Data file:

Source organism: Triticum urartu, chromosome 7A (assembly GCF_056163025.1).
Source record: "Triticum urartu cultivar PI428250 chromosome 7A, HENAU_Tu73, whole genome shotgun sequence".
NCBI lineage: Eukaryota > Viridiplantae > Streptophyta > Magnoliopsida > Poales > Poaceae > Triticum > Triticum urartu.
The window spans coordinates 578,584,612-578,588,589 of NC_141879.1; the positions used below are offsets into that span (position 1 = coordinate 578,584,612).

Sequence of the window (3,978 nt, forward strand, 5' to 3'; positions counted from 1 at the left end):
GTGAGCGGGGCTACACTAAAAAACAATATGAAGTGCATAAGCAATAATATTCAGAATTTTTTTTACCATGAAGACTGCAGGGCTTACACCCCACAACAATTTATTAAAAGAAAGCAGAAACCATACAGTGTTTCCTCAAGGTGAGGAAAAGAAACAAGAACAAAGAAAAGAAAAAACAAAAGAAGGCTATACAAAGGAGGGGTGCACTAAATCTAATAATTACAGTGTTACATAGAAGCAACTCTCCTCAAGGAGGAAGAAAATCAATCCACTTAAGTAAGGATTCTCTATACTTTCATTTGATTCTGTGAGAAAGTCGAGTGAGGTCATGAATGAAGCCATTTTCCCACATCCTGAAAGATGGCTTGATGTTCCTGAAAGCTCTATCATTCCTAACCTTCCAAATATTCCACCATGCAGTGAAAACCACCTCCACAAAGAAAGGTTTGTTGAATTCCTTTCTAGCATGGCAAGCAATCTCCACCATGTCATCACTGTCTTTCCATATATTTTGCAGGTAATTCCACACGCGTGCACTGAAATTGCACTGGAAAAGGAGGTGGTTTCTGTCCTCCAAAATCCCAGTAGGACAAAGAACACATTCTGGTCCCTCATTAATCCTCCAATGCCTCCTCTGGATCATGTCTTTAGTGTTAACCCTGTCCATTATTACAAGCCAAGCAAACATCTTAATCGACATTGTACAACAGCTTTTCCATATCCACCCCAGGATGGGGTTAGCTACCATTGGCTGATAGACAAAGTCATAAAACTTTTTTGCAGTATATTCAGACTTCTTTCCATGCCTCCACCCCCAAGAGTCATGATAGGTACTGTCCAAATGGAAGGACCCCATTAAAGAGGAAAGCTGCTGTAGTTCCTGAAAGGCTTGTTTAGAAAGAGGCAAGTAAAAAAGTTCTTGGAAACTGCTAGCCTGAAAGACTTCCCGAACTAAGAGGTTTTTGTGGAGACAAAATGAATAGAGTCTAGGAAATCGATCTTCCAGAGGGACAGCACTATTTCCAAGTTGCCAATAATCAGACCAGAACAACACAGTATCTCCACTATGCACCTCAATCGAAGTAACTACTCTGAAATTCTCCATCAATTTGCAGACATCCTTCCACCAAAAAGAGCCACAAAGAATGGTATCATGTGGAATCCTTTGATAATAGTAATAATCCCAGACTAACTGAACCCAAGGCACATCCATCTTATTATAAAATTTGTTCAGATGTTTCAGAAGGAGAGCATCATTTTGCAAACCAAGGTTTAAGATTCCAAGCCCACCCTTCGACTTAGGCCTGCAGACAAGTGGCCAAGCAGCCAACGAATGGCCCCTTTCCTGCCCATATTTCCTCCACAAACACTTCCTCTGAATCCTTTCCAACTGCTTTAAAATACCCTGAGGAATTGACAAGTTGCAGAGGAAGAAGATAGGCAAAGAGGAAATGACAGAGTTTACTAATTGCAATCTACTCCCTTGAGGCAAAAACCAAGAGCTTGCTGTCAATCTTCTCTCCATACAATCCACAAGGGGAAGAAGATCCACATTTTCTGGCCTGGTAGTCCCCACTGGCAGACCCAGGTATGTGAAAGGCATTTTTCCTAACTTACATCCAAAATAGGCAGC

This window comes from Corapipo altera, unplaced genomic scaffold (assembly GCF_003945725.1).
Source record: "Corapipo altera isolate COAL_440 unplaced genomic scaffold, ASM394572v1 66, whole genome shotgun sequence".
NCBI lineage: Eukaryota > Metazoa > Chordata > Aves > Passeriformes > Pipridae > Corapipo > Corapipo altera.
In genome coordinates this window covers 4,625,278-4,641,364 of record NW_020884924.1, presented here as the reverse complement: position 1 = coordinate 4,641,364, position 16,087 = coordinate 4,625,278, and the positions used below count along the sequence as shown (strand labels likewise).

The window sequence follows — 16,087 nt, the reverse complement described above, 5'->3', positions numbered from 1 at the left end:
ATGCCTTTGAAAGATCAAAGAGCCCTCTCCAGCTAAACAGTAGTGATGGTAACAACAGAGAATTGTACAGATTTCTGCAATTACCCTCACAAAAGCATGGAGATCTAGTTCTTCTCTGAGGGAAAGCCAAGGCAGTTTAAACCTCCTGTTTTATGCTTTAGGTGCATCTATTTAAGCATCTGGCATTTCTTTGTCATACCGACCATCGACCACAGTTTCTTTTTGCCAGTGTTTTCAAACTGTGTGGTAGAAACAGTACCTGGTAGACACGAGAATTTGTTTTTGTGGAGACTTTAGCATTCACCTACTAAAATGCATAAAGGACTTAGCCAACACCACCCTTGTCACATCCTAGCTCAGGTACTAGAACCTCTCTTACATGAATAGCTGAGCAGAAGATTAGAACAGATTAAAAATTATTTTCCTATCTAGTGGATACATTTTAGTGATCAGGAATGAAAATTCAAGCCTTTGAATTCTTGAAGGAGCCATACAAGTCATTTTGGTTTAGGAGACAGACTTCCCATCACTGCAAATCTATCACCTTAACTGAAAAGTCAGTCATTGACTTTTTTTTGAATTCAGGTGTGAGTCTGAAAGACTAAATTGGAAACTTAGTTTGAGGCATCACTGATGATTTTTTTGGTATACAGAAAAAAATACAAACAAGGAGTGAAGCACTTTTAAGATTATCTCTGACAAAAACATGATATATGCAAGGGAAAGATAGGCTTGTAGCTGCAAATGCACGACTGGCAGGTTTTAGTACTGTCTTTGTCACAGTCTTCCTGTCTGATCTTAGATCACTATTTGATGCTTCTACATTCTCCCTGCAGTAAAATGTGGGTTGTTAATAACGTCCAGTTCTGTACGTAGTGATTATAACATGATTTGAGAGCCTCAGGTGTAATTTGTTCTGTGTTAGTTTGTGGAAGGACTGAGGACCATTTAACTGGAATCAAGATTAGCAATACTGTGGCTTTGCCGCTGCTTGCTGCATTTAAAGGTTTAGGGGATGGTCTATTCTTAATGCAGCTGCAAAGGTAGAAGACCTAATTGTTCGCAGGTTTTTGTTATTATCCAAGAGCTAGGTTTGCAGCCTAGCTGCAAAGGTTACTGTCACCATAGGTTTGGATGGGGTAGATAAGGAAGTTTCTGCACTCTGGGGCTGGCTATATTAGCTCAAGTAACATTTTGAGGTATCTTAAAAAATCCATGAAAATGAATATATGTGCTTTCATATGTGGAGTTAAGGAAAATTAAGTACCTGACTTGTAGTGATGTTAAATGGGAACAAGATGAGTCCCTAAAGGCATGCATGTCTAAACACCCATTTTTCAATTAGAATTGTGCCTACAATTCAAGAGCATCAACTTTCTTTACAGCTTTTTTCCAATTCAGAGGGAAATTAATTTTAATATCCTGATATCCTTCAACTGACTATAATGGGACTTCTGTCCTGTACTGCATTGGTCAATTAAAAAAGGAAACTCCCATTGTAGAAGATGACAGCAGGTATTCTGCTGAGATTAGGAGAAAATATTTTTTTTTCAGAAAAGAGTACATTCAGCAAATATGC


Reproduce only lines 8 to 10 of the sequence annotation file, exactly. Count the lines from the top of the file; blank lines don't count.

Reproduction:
Source record: "Corapipo altera isolate COAL_440 unplaced genomic scaffold, ASM394572v1 66, whole genome shotgun sequence".
NCBI lineage: Eukaryota > Metazoa > Chordata > Aves > Passeriformes > Pipridae > Corapipo > Corapipo altera.
In genome coordinates this window covers 4,625,278-4,641,364 of record NW_020884924.1, presented here as the reverse complement: position 1 = coordinate 4,641,364, position 16,087 = coordinate 4,625,278, and the positions used below count along the sequence as shown (strand labels likewise).